Governors from 20 states have signed a letter to both the President and Vice President, pleading with the administration to take the current immigration crisis seriously and reminding the President that individual states “have neither the resources nor the obligation” to solve a federal immigration crisis, much less “foot the bill for the consequences of this Administration’s misguided actions” on immigration.
The Governors' letter starts with a quick rebuttal of an unsettlingly common lie echoing from the Administration, “We call on you to take action on the crisis at the southern border immediately. Contrary to statements from your Administration, the border is neither closed nor secure.”
The letter then adds the much needed numerical context behind the “crisis” label; they remind the President that “In fact, Customs and Border Patrol (CBP) reports a staggering surge in recent crossings: 172,000 encounters in March, the highest number in nearly 20 years, as well as 18,890 unaccompanied children, the largest monthly number in history.”
The Governors then go on to outline the reason they decided to write to the President;
The crisis is too big to ignore and is now spilling over the border states into all of our states. Recently, the U.S. Department of Health and Human Services called upon many of our states to identify potential housing locations for migrants. In addition, the Department circumvented our states altogether by asking private organizations and nonprofits to house unaccompanied migrant children. Often these facilities lack adequate security.
Allowing the federal government to place a potentially unlimited number of unaccompanied migrant children into our states’ facilities for an unspecified length of time with almost zero transparency is unacceptable and unsustainable. We have neither the resources nor the obligation to solve the federal government’s problem and foot the bill for the consequences of this Administration’s misguided actions.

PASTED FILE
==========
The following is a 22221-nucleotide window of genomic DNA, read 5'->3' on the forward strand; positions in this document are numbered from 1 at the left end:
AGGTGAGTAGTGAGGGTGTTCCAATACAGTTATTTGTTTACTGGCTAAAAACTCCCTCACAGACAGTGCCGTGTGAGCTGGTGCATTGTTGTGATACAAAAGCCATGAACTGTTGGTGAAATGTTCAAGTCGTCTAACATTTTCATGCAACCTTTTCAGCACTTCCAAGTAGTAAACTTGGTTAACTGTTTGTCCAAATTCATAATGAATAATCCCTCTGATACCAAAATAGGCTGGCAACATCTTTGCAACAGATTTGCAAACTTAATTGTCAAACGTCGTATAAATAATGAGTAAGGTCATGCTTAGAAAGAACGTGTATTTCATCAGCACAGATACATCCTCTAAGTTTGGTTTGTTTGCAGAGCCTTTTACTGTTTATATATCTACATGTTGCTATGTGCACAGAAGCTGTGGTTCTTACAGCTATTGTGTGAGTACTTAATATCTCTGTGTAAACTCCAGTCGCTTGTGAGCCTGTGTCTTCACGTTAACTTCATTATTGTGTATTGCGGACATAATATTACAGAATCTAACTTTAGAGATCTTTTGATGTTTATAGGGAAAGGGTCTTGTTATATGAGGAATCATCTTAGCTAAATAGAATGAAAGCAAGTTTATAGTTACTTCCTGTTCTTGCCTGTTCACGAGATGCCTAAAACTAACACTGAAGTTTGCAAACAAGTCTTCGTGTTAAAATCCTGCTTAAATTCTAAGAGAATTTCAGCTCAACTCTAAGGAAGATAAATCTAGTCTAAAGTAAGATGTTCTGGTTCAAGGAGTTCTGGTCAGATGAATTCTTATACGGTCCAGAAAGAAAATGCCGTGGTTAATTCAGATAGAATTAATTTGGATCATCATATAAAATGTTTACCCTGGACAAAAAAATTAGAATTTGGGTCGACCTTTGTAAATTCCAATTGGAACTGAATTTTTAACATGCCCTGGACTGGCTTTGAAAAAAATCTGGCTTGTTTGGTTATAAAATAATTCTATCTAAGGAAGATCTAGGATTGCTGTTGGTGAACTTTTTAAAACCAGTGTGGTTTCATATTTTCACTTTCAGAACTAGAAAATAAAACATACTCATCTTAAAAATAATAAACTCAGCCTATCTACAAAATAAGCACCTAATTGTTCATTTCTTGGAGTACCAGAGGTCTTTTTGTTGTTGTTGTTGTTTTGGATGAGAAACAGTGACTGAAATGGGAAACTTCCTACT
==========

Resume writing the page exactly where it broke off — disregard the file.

“The cause of the border crisis is entirely due to reckless federal policy reversals executed within your first 100 days in office,” the Governors explain to the President, noting his “irresponsible rhetoric” for inviting and incentivizing continued illegal immigration, as well as his refusal to enforce existing immigration laws:
This Administration has enticed a rush of migrants to our border and incentivized an influx of illegal crossings by using irresponsible rhetoric and reversing a slew of policies—from halting border wall construction to eliminating asylum agreements to refusing to enforce immigration laws.
The rhetoric of the Biden Administration and the rollback of critical agreements with our allies have led to the inhumane treatment of tens of thousands of children and undermined a fragile immigration system. While the most direct victims of the policy changes will be the children exploited and trafficked by gangs and cartels, the disastrous impact of your policies on America’s recovery will be far-reaching.
The Governors go on to note that “Even officials of our neighbor, Mexico, reportedly conveyed concerns that the shift in U.S. policy is stoking illegal immigration and creating business for organized crime. They then quote the Mexican President, “As Mexican President Andrés Manuel López Obrador stated, ‘They see [Biden] as the migrant president, and so many feel they’re going to reach the United States.’”
The letter concludes with a plea from the Governors;
At a time when our country is trying to recover from a once-in-a-generation pandemic, the last thing we need is a self-created crisis that exploits families, undermines public safety, and threatens our national security. We urge you to take action to end the humanitarian crisis and secure our southern border immediately.
The letter is signed by:
Governors Bill Lee of Tennessee, Kay Ivey of Alabama, Doug Ducey of Arizona, Asa Hutchinson of Arkansas, Brian Kemp of Georgia, Brad Little of Idaho, Eric Holcomb of Indiana, Kim Reynolds of Iowa, Tate Reeves of Mississippi, Mike Parson of Missouri, Greg Gianforte of Montana, Pete Ricketts of Nebraska, Chris Sununu of New Hampshire, Doug Burgum of North Dakota, Kevin Stitt of Oklahoma, Henry McMaster of South Carolina, Kristi Noem of South Dakota, Greg Abbott of Texas, Spencer Cox of Utah, and Mark Gordon of Wyoming
For the complete letter, please click here.